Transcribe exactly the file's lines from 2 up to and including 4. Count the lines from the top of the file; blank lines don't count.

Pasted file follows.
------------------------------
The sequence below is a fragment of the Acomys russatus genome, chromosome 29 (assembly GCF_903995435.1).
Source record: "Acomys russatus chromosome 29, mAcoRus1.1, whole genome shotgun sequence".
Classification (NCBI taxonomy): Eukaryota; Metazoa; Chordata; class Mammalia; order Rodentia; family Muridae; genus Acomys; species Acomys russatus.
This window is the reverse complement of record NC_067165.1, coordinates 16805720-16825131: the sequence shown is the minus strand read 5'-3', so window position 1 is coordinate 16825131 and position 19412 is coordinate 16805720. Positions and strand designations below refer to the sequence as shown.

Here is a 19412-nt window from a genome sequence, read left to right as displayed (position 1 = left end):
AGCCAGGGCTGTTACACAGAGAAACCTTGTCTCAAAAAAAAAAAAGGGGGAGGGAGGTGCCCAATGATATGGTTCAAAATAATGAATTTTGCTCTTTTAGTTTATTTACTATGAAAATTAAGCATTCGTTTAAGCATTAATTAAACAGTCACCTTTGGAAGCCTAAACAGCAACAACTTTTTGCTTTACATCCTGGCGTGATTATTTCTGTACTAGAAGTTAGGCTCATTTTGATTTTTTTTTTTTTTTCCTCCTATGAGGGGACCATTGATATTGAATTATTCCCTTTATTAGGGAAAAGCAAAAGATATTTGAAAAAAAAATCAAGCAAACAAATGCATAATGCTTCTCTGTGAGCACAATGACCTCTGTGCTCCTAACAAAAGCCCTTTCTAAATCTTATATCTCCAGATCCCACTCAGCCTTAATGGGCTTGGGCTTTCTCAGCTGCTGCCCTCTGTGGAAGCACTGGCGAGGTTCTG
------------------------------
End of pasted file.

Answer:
Source record: "Acomys russatus chromosome 29, mAcoRus1.1, whole genome shotgun sequence".
Classification (NCBI taxonomy): Eukaryota; Metazoa; Chordata; class Mammalia; order Rodentia; family Muridae; genus Acomys; species Acomys russatus.
This window is the reverse complement of record NC_067165.1, coordinates 16805720-16825131: the sequence shown is the minus strand read 5'-3', so window position 1 is coordinate 16825131 and position 19412 is coordinate 16805720. Positions and strand designations below refer to the sequence as shown.